What parent hasn’t experienced that moment when your child blurts out something not meant to be shared?
It was that moment when your child blurts out something
When my son was learning his letters, he couldn’t say “t.” Instead, he substituted the letter “f.” One day, while enjoying lunch with his grandparents in a packed restaurant, a large semi-truck, his favorite vehicle, rolled by the window near our table. In a loud voice, he yelled, well…you can guess what he yelled. You could have heard a pin drop. <facepalm>
In 1999, Quaker Oats Co. released a series of commercials that grabbed our attention. First, they used cute kids. Second, following Art Linkletter’s example, the scripts allowed kids to say the darndest things. Third, they had a clever caption: Chewy stops the chatter. It was a great way to promote their product which subsequently grabbed a considerable share of the market.
When your children are learning to speak, you need plenty of grace from others. And a lot of chuckles and outright laughter too in that moment when your child blurts out something.
But what about when your child is older and is at the “know better” age? Have you ever experienced a scenario like this 15-second video?
I hope you laughed. Maybe you gasped. Either reaction is understandable.
As parents, we often forget that our children hear everything.
We don’t think they are listening or interested, but they are. More often than we believe. They are absorbing everything around them at an astounding rate. And that includes our adult-type conversation. Don’t believe me? Watch this 30-second video.
So how do you avoid cramming a chewy granola bar into your child’s mouth at that moment when your child blurts out something?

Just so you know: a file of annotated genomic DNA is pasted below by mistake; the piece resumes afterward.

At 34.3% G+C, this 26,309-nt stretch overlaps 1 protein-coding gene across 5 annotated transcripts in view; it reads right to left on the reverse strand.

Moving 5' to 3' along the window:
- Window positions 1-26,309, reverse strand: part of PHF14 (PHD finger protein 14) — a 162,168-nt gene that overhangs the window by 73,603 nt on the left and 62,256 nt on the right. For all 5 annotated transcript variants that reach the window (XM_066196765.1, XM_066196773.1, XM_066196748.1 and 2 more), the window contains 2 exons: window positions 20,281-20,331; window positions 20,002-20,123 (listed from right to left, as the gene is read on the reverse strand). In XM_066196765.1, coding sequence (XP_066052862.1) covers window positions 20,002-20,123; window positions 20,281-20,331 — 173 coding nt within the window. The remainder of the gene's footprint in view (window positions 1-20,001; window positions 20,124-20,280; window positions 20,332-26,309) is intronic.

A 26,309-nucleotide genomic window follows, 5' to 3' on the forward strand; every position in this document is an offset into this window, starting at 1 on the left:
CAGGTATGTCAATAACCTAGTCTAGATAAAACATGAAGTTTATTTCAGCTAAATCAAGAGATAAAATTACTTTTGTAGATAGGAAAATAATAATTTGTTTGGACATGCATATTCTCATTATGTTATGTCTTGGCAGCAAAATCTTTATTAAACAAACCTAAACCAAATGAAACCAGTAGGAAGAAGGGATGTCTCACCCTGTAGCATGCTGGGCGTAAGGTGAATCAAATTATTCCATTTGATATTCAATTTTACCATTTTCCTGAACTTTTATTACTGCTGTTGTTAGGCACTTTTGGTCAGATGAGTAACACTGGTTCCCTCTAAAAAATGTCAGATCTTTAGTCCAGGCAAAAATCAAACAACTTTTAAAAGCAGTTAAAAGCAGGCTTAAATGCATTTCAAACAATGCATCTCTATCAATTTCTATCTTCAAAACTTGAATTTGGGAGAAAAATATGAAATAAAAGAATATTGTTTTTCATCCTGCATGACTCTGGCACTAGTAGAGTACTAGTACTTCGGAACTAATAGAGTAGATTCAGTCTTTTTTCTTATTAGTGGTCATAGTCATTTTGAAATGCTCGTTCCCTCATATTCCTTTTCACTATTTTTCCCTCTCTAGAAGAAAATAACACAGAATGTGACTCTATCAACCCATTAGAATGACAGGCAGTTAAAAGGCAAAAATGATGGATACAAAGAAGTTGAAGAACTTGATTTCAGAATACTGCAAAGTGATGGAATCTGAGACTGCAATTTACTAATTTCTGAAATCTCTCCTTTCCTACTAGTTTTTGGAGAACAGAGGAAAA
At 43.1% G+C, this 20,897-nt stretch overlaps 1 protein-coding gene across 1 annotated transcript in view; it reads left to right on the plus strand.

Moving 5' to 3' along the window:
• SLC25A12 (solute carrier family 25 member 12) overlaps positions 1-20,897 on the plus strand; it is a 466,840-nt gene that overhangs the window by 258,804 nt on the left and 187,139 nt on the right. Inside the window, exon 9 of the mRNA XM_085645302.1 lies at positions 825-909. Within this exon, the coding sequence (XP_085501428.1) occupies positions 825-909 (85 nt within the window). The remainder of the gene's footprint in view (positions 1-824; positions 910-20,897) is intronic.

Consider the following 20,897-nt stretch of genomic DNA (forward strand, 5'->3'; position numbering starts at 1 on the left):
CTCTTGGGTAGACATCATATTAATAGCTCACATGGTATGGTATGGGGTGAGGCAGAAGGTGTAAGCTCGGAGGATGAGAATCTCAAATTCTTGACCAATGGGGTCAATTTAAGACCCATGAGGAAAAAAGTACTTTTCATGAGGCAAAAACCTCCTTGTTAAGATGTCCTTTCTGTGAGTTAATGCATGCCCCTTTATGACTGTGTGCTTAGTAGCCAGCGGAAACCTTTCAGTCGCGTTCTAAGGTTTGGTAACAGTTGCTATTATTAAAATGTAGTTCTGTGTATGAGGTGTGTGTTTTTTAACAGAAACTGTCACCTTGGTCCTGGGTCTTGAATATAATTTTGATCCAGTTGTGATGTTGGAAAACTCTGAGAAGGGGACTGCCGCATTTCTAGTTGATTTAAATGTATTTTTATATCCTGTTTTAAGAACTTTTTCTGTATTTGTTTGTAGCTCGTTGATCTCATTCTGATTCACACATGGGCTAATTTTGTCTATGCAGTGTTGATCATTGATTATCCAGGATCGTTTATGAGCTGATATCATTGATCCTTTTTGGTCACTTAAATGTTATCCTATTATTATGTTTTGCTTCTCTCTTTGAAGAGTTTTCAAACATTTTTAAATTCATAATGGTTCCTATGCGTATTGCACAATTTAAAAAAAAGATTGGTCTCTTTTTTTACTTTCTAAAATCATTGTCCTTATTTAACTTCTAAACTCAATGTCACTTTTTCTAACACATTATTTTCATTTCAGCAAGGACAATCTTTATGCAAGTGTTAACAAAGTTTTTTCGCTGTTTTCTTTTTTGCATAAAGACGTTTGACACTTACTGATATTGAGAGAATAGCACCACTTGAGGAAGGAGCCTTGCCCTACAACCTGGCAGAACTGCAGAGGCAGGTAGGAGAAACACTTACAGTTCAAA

- Watch your language. Children are parrots. They repeat what they hear. I know you know that, but are you sure you do? To my repeated embarrassment, my children parroted my words to others until I learned to watch my language.
- Keep adult-type conversations away from the ears of children. You and your spouse need to discuss matters away from your children. These items could include disagreements about childrearing ideas, discipline practice, finances, marital struggles, trouble with a family member, or any number of other topics that aren’t appropriate for your children. If you can’t find a private place in your home, get a babysitter and go for a long walk or somewhere you can talk without fear of little ears overhearing.
- Teach your children to be respectful of others. The best way is to speak respectfully about others. Your children mimic how you speak for good or for bad. If you speak respectfully, they will learn to do the same. This includes how you talk about your spouse and their siblings or friends.
- When you mess up, admit it to your children. Then tell them why the words you spoke were wrong. Your children need to learn how to own their mistakes by observing you do the same.
- Control your reaction when they need a chewy bar. As hard as you try, your sweet child will say something embarrassing and inappropriate at some point. How you react to that situation is vital to your child. Use this moment to teach them what is appropriate, respectful conversation. Forget your embarrassment (it’ll be tough) and focus on your child. The other adults are just relieved it wasn’t their kid.
- Record these stories so you don’t forget. Your children will grow up one day and hopefully have their own children. At the moment when their children blurt out the chewy-bar-worthy comment, you’ll be able to laugh. Then, you can help your children navigate their embarrassment with a knowing smile.
Too often, I reacted disrespectfully when my children “needed a chewy bar.” I didn’t use the opportunity to help them grow because I was overly concerned about saving my face. Now I wish I could get a do-over.
Life is messy. Kids words are too.
Their misstep is also funnier than we think. So the next time your innocent child blurts out a chewy-bar-worthy comment, take a deep breath, smile, and deal with it appropriately. Remember, every parent in the vicinity can relate.
What is the most outlandish comment your child has ever made in public? Leave a comment below. We’ll share your embarrassment while remembering our own.
If you need help, please reach out. I promise to listen without judgment and help you take the next step.
The best people we can be good examples to are our children. Parenting is not easy, but we can always up our game. This list is quite helpful. Thanks for sharing.
Glad you found the information useful, VictorsCorner. What resonated with you?